Premiere Stagers & Realty received a phone call from a condo owner asking about my staging services for her property that had been on the market for 52 days. I viewed the condo with her realtor later that day. The realtor told me he had never used a home stager nor recommended a home stager in the 19 years he was a realtor. My first thought was there had to be client properties that sat longer or had their prices reduced through those years. Statistics show staged properties sell faster and for more money than un-staged properties. Granted, not every property should be staged (foreclosure, family sale, distressed, investment), but are you giving your client the best service by showing a vacant property for almost two months?
An Occupied Property
An occupied property was listed with a different agent who did not recommend a home stager. It has been on the market for over two months. But instead of the realtor advising his clients about the benefits of getting their home ready to sell, sellers (and some realtors) think a prospective buyer can look past their furnishings. When this house was shown, the prospective buyers remarked how dark the paint colors were and how small the rooms looked because of the sellers’ stuff, plus the deer heads!
Clean and Simple
This house was occupied, but the sellers were advised on how to show their house. Even though the paint color is dark, the prospective buyers knew they could lighten it up with their paint choice and new flooring. This house quickly sold within a week.
So what does the condo look like after being staged? The online photos entice a prospective buyer to make an appointment to view it. Staging provides size and scale of the rooms and provides an idea for how furniture may be placed.
The Price of NOT Staging
The price of not staging your property is more than you might think. Not only do you still have a mortgage payment, but also insurance, utilities, property taxes, and maintenance. You may also have monthly HOA fees. The price of staging is always less expensive than your first price reduction. So, please ask your realtor about home staging services in your area. Or, if you hire Premiere Stagers & Realty, the staging is included with any listing. Call 608-345-9396.
An ice dam is a ridge of ice that forms at the edge of a roof and prevents melting snow (water) from draining off the roof. The water that backs up behind the dam can leak into a home and cause damage to walls, ceilings, insulation, and other areas.
While frozen, the snow and ice on the roof are no more trouble than the icicles that hang down. But during the warmer parts of a winter day, water melting off the roof pools behind the ice, then seeps back up under the shingles. Sometimes water can work its way 5 – 10 ft back up under the shingles. Eventually, it drips through the roof into the soffits, walls, and worst of all, onto your ceilings. You’ll first see ice dam rust spots on drywall fasteners, then perhaps peeling paint, sagging drywall and stains around windows and doors. Insurance companies pay millions of dollars to thousands of homeowners annually to repair the damage. But it’s never enough to cover the time and aggravation of getting everything fixed. (Family Handyman https://www.familyhandyman.com/roof/prevent-ice-dams/)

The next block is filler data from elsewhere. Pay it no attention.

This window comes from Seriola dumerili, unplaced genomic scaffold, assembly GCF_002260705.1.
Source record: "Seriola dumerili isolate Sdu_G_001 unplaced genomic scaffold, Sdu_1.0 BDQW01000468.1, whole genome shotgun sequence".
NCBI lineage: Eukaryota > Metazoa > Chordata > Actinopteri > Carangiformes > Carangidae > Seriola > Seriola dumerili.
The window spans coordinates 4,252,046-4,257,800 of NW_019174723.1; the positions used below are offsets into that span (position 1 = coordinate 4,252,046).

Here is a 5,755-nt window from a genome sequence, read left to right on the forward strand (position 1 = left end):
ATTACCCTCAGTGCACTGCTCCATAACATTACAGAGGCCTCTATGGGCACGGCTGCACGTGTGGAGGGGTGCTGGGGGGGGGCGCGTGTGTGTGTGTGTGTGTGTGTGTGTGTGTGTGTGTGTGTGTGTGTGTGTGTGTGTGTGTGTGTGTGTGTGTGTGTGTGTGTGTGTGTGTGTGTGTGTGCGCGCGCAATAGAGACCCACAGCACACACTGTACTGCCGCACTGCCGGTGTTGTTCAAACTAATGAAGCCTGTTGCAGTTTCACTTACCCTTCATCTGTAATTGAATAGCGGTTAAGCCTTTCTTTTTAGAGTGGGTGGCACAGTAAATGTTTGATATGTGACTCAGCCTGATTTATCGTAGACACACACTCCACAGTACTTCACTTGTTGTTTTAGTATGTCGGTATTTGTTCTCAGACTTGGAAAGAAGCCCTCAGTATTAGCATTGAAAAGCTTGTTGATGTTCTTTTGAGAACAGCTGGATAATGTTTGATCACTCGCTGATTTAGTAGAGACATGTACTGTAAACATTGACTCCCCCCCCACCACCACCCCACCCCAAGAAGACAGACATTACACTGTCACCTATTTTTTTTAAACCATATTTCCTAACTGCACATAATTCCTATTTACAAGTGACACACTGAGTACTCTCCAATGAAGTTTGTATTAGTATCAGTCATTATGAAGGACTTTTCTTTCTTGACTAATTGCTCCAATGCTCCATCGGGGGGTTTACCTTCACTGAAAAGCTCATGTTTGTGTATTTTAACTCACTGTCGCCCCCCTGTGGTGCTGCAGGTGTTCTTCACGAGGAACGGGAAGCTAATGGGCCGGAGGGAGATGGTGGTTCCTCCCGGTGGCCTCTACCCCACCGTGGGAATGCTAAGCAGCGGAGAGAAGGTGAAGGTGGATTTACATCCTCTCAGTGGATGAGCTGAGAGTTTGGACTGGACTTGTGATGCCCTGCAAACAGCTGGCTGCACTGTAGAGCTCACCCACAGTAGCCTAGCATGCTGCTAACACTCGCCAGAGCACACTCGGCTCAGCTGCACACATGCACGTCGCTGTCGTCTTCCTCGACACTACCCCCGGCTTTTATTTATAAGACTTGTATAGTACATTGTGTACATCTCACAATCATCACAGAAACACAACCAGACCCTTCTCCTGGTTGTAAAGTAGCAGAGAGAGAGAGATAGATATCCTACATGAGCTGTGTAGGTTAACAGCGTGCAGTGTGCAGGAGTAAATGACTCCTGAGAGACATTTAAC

There are four reasons why an ice dam forms only during certain winters:
You have a hot attic: not enough insulation or ventilation in your attic.
Fluctuating temperatures: slightly above freezing during the day and well below freezing during the night.
Radiant heat from the sun: even if temperatures are below freezing both during the day and night, the sun’s radiant heat is enough to melt a portion of the ice, which then refreezes after sundown.
Perfect Temperatures: during temperatures between 30-32 degrees, even with an energy-efficient attic, water melts and then refreezes, which is a “perfect storm” for an ice dam to occur.
How to Prevent Ice Dams
The key to preventing ice dams is simply to keep your attic and roof cold. After a snowfall, a cold roof will have a thick blanket of snow. A warmer roof, however, will soon have clear spots where the snow has melted off, and may well have icicles hanging from the eaves.
Check the depth of your attic insulation. Building codes require about 12 to 14 in. of fiberglass or cellulose. Add more if you have less than 8 in. and have had ice dam problems in the past. Blown-in cellulose and fiberglass are usually better than hand-placed batts because they fill more tightly around rafters, joists and other obstructions, leaving fewer gaps.
A cold roof isn’t always a perfect solution. During winters with heavy snowfall, you may get ice dams anyway. Or ice dams may consistently form at the foot of roof valleys (the junction where two roofs meet at a right angle) because they fill with windblown snow. And some sections of the roof may be impossible to keep cold. That’s when you have to call on secondary strategies and ice dam prevention products to prevent ice dam damage.
Ice and water barrier is a type of self-sealing underlayment that adheres to the roof decking and waterproofs it. You shingle over the top of it. It’s required by the building code in most regions, including Wisconsin.
Rake the snow off your roof after a heavy snowfall. An ice dam prevention products snow rake, which is an aluminum scraper mounted at a right angle on a telescoping aluminum pole, is the simplest solution for occasional heavy snows. If you pull the snow down, it can’t melt and form an ice dam. It’s an effective, if tedious, solution, but only for single-story homes. You can’t reach the second-floor roof. (Never use a snow rake when standing on a ladder!) And you have to take care not to break the shingles, which are brittle in cold weather.
Install heat cables when all else fails. Heat cables are high-resistance wires that you mount on the roof edge in a zigzag pattern and plug into an outdoor GFCI receptacle. They’re ideal in spots where ice dams regularly occur and can’t be stopped any other way. One problem: You have to route the meltwater away. Otherwise, it’ll refreeze in the gutters and along the roof edge. You’ll have to run the heat cable inside a downspout so the downspout doesn’t clog with ice.